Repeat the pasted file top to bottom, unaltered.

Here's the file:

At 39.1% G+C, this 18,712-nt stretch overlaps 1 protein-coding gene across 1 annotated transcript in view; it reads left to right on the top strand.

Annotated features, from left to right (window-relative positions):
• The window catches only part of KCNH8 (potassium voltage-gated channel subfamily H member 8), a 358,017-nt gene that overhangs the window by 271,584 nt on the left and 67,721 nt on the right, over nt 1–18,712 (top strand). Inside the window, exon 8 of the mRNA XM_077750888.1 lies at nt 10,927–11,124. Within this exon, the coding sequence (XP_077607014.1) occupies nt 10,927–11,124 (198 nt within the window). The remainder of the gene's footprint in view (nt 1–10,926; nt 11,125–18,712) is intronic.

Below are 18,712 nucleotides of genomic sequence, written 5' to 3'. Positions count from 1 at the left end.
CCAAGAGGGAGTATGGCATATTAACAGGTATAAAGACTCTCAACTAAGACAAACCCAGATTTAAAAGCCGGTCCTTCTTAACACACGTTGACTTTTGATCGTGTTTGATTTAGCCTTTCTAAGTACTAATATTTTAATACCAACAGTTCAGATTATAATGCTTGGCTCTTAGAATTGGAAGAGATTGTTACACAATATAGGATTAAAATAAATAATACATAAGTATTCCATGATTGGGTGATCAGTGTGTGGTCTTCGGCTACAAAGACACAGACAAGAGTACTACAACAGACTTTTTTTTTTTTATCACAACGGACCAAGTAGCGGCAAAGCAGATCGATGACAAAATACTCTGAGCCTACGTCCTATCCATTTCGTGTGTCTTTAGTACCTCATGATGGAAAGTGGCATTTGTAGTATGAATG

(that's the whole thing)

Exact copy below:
At 39.1% G+C, this 18,712-nt stretch overlaps 1 protein-coding gene across 1 annotated transcript in view; it reads left to right on the top strand.

Annotated features, from left to right (window-relative positions):
• The window catches only part of KCNH8 (potassium voltage-gated channel subfamily H member 8), a 358,017-nt gene that overhangs the window by 271,584 nt on the left and 67,721 nt on the right, over nt 1–18,712 (top strand). Inside the window, exon 8 of the mRNA XM_077750888.1 lies at nt 10,927–11,124. Within this exon, the coding sequence (XP_077607014.1) occupies nt 10,927–11,124 (198 nt within the window). The remainder of the gene's footprint in view (nt 1–10,926; nt 11,125–18,712) is intronic.

Below are 18,712 nucleotides of genomic sequence, written 5' to 3'. Positions count from 1 at the left end.
CCAAGAGGGAGTATGGCATATTAACAGGTATAAAGACTCTCAACTAAGACAAACCCAGATTTAAAAGCCGGTCCTTCTTAACACACGTTGACTTTTGATCGTGTTTGATTTAGCCTTTCTAAGTACTAATATTTTAATACCAACAGTTCAGATTATAATGCTTGGCTCTTAGAATTGGAAGAGATTGTTACACAATATAGGATTAAAATAAATAATACATAAGTATTCCATGATTGGGTGATCAGTGTGTGGTCTTCGGCTACAAAGACACAGACAAGAGTACTACAACAGACTTTTTTTTTTTTATCACAACGGACCAAGTAGCGGCAAAGCAGATCGATGACAAAATACTCTGAGCCTACGTCCTATCCATTTCGTGTGTCTTTAGTACCTCATGATGGAAAGTGGCATTTGTAGTATGAATG